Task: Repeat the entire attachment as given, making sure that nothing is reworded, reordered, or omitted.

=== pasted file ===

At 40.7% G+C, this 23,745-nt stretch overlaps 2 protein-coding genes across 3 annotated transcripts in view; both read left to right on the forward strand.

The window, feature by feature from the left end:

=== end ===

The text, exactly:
At 40.7% G+C, this 23,745-nt stretch overlaps 2 protein-coding genes across 3 annotated transcripts in view; both read left to right on the forward strand.

The window, feature by feature from the left end: